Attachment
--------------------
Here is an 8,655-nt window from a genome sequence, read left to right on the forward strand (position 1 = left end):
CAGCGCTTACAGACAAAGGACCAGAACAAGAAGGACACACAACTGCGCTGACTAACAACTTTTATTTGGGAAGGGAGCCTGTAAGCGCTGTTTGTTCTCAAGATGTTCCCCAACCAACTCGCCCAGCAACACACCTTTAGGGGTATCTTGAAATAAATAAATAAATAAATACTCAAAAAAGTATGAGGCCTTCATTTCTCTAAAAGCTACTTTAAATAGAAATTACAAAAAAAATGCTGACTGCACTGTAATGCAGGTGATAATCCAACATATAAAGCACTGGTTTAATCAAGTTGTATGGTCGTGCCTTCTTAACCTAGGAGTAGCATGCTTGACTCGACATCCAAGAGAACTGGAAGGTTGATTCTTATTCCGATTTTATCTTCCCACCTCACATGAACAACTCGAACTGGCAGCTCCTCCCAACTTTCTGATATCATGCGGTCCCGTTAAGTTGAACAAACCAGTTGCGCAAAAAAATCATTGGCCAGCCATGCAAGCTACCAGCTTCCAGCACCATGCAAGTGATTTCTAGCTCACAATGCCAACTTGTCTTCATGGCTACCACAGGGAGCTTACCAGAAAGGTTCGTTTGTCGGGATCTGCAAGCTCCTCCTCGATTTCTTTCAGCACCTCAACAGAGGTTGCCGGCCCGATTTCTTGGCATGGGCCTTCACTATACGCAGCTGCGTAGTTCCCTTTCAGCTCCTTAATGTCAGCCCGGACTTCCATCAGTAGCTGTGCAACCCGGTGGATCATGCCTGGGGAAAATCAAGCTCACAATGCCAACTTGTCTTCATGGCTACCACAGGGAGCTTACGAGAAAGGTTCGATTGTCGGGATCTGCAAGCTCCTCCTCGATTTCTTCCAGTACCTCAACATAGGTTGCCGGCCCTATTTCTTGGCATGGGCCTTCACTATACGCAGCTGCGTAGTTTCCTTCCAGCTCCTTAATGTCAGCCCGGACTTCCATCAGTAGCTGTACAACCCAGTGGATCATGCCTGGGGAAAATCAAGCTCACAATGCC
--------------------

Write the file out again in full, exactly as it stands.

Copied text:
Here is an 8,655-nt window from a genome sequence, read left to right on the forward strand (position 1 = left end):
CAGCGCTTACAGACAAAGGACCAGAACAAGAAGGACACACAACTGCGCTGACTAACAACTTTTATTTGGGAAGGGAGCCTGTAAGCGCTGTTTGTTCTCAAGATGTTCCCCAACCAACTCGCCCAGCAACACACCTTTAGGGGTATCTTGAAATAAATAAATAAATAAATACTCAAAAAAGTATGAGGCCTTCATTTCTCTAAAAGCTACTTTAAATAGAAATTACAAAAAAAATGCTGACTGCACTGTAATGCAGGTGATAATCCAACATATAAAGCACTGGTTTAATCAAGTTGTATGGTCGTGCCTTCTTAACCTAGGAGTAGCATGCTTGACTCGACATCCAAGAGAACTGGAAGGTTGATTCTTATTCCGATTTTATCTTCCCACCTCACATGAACAACTCGAACTGGCAGCTCCTCCCAACTTTCTGATATCATGCGGTCCCGTTAAGTTGAACAAACCAGTTGCGCAAAAAAATCATTGGCCAGCCATGCAAGCTACCAGCTTCCAGCACCATGCAAGTGATTTCTAGCTCACAATGCCAACTTGTCTTCATGGCTACCACAGGGAGCTTACCAGAAAGGTTCGTTTGTCGGGATCTGCAAGCTCCTCCTCGATTTCTTTCAGCACCTCAACAGAGGTTGCCGGCCCGATTTCTTGGCATGGGCCTTCACTATACGCAGCTGCGTAGTTCCCTTTCAGCTCCTTAATGTCAGCCCGGACTTCCATCAGTAGCTGTGCAACCCGGTGGATCATGCCTGGGGAAAATCAAGCTCACAATGCCAACTTGTCTTCATGGCTACCACAGGGAGCTTACGAGAAAGGTTCGATTGTCGGGATCTGCAAGCTCCTCCTCGATTTCTTCCAGTACCTCAACATAGGTTGCCGGCCCTATTTCTTGGCATGGGCCTTCACTATACGCAGCTGCGTAGTTTCCTTCCAGCTCCTTAATGTCAGCCCGGACTTCCATCAGTAGCTGTACAACCCAGTGGATCATGCCTGGGGAAAATCAAGCTCACAATGCC